TWENTY FIRST STREET ASSOCIATES, L.L.C., Plaintiff, v. ESTATES AT HALLET'S COVE HOMEOWNERS ASSOCIATION, INC., et al., Defendants.
This is a motion by plaintiff for preliminary injunctive relief, enjoining defendants from interfering with an easement.
Plaintiff is the owner of a commercial building, consisting of seven, one-story retail stores, located on 21st Street, between 33rd Road and 33rd Avenue, in Long Island City, Queens. The building is located within the boundaries of a private cooperative residential development, known as The Estates at Hallet's Cove, a development sponsored by Briarwood Avenel Associates, JV, in conjunction with the New York City Housing Partnership. The development consists of 107 individually owned two-family homes, with common areas, such as roads and recreational facilities, maintained by the Estates at Hallet's Cove Homeowners Association. 33rd Road and 33rd Avenue are private demapped streets within the housing development.
In the Homeowners Association Offering Plan, the Partnership and the sponsor were to grant a future easement of ingress and egress for motor vehicles, across a portion of the Association's roads and common areas. The Offering Plan provides in part as follows:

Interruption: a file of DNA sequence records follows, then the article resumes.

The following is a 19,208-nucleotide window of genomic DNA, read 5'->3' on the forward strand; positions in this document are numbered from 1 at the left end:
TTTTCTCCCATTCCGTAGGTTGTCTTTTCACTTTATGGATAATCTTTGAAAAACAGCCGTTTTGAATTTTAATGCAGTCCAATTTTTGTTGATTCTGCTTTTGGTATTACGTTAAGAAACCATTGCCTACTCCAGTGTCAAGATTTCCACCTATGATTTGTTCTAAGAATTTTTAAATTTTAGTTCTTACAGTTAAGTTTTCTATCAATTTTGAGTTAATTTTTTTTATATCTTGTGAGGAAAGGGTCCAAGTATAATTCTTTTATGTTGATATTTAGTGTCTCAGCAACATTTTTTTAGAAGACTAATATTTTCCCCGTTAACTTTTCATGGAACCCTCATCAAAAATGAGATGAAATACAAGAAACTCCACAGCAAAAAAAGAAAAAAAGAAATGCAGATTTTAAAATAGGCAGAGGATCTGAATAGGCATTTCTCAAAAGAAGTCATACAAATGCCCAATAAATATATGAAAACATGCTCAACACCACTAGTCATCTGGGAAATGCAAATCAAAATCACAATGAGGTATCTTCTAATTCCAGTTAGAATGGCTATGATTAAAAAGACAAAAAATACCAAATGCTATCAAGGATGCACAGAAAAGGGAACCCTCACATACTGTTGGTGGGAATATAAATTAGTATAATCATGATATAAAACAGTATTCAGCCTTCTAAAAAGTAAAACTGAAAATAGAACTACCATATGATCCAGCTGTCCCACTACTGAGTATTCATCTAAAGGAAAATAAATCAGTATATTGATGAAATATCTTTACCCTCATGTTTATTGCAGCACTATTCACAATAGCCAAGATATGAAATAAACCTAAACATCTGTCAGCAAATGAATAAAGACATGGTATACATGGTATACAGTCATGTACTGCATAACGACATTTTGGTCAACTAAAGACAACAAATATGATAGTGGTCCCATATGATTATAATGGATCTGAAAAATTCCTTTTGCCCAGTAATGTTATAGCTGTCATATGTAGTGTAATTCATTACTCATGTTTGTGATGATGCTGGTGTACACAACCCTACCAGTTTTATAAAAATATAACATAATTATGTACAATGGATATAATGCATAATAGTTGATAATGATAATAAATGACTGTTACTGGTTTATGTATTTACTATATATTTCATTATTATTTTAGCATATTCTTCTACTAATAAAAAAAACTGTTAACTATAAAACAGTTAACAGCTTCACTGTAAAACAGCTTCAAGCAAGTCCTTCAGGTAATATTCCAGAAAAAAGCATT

“Prior to closing title to the first home, the Partnership and Sponsor will grant an easement of ingress and egress for motor vehicles across only so much of the Association's roads and common areas so as to permit the owners, tenants, licensees and customers of the Commercial Space to be able to access parking spaces immediately adjacent to the Commercial Space and to access the rear and both sides of the Commercial Space for construction and/or maintenance purposes.” (Offering Plan, Exhibit B to defendants' supplemental affidavit in opposition).
There is no question that the easement is necessary, since the southern and western sides of the commercial building are only accessible over land owned by the Homeowners Association.
On March 14, 1997, the Homeowners Association, by its president, Vincent Riso, granted an easement to plaintiff, which was recorded on March 26, 1997. The easement provides in part as follows:
GRANT OF EASEMENT
The Beneficiaries shall have a non-exclusive easement of ingress and egress for motor vehicles and pedestrian traffic from 21st Street over the private driveways within the Owner's Property known as 33rd Road and 33rd Avenue as is necessary to access the parking area for the Commercial Space and the Commercial Space. In addition, and for purposes of maintaining, repairing and servicing the Commercial Space, the Beneficiaries shall also have a non-exclusive easement to the land described in Exhibit C attached hereto.” (see easement and metes and bounds description of easement annexed as Exhibit D to defendants' affidavit in opposition).